Re: Rigidly de rigueur

          Repeatedly shouting loudly does not constitute evidence.

    3. iron Silver badge

      Re: Rigidly de rigueur

      When the CIA / NSA / Google stop spying on everyone it can stop. Until then, if you don't like it you're welcome to go read Fox News and Bloomberg instead.

  7. mr_souter_Working

    so much fail

    obviously no proper auditing and monitoring, in addition to no proper patching of the environment.

    Probably due to a lack of staff that know what they are doing.

    this goes in the list of incidents I refer to whenever someone asks me why we need to patch every single month.

    1. phuzz Silver badge

      Re: so much fail

      Wait someone listens to you?

      In most of the jobs I've had, the response to "We need to patch this system" is "We can't afford downtime right now, that will have to wait".

      Unsurprisingly, nothing ever gets patched.

      1. druck Silver badge

        Re: so much fail

        You've got to think more BOFH!

        When whoever told you to wait is found in the data centre, with forensics saying the only explanation is he must have been taking a leak against the main bus bar, you've now got plenty of time to patch things as you are bringing all the servers back up.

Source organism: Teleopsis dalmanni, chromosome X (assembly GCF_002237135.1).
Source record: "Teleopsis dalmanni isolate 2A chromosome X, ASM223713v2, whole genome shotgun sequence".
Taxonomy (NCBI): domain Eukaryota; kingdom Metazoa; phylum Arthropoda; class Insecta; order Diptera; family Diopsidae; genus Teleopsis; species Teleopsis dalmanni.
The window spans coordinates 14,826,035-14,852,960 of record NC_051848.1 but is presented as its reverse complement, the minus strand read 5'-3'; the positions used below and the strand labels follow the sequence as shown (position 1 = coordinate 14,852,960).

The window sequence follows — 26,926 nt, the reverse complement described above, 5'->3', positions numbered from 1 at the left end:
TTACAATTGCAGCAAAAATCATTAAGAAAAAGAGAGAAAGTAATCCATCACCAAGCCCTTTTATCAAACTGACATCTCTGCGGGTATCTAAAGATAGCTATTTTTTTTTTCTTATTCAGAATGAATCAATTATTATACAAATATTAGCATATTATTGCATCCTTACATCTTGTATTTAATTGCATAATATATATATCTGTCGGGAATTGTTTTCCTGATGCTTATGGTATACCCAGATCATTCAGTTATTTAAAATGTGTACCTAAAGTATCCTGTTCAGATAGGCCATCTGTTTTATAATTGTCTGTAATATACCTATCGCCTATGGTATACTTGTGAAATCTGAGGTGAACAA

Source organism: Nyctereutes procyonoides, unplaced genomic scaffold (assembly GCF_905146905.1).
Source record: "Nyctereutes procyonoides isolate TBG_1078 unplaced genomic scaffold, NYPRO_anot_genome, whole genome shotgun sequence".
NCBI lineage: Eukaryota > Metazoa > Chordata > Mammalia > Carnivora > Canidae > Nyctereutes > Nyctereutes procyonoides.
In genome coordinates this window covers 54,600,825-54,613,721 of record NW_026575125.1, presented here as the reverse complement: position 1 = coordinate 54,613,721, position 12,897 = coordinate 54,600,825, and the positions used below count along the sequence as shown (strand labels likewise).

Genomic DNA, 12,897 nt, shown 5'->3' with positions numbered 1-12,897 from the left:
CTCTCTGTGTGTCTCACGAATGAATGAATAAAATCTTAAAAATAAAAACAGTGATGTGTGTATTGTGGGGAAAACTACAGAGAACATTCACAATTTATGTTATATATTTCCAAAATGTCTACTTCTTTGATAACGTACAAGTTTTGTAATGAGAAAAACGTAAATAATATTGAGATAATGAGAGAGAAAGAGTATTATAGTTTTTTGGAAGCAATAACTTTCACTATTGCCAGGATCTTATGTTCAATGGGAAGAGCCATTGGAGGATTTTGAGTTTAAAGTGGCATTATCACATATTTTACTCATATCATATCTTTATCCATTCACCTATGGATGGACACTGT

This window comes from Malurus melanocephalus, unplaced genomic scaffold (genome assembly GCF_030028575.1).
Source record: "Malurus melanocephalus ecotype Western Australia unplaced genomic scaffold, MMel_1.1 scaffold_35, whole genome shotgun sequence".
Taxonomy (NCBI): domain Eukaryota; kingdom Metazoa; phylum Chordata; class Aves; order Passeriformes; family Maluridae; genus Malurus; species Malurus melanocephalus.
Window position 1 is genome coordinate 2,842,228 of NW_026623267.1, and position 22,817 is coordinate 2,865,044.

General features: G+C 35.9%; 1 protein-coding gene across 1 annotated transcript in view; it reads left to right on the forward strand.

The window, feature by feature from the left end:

1. phuzz Silver badge

          Re: so much fail

          I can neither confirm nor deny that I did that just the other days with a failing UPS...

  8. herman

    So, the IT Hacks put a SharePoint server on the public internet and then they are hacked off and blame the users for not doing their security training, when the SharePoint server suffers a remote exploit that had nothing to do with the users. Why am I not surprised?

    1. Just Enough

      Not what happened

      "blame the users for not doing their security training"

      Where's it say they did that? The reference to the lack of security training was from a 2018 audit, before the hack, and is a perfectly legitimate point for a security audit to make, among a number of others.

      "Why am I not surprised?"

      Because you didn't read what was said or didn't follow it.